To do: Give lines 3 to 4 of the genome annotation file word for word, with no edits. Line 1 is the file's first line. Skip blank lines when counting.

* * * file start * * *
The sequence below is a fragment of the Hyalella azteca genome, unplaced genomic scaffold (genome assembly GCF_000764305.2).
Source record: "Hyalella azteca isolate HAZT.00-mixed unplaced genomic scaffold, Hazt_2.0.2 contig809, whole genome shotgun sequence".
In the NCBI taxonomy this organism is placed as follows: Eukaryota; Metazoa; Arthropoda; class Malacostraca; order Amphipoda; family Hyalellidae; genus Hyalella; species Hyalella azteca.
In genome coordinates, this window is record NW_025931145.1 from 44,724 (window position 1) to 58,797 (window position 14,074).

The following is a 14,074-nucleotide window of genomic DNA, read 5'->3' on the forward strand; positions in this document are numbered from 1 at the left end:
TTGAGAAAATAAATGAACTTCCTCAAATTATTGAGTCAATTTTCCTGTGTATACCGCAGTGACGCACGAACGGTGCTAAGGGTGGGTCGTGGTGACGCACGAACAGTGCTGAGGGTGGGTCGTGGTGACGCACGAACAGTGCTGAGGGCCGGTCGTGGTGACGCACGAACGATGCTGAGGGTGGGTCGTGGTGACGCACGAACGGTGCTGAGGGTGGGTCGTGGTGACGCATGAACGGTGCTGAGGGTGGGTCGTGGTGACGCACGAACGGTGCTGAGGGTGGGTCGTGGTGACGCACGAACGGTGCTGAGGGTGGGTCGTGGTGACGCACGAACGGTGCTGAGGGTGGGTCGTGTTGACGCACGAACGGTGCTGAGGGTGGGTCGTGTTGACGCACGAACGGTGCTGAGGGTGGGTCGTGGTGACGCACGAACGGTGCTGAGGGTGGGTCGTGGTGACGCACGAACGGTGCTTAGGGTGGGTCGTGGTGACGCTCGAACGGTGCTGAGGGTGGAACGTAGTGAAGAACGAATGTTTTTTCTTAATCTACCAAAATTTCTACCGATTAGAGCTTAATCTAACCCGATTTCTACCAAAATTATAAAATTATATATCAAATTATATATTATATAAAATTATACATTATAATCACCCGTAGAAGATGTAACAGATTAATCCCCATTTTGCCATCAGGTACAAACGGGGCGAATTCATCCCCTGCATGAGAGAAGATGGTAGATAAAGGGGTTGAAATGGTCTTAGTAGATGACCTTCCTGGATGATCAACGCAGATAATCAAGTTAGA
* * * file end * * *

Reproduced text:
In the NCBI taxonomy this organism is placed as follows: Eukaryota; Metazoa; Arthropoda; class Malacostraca; order Amphipoda; family Hyalellidae; genus Hyalella; species Hyalella azteca.
In genome coordinates, this window is record NW_025931145.1 from 44,724 (window position 1) to 58,797 (window position 14,074).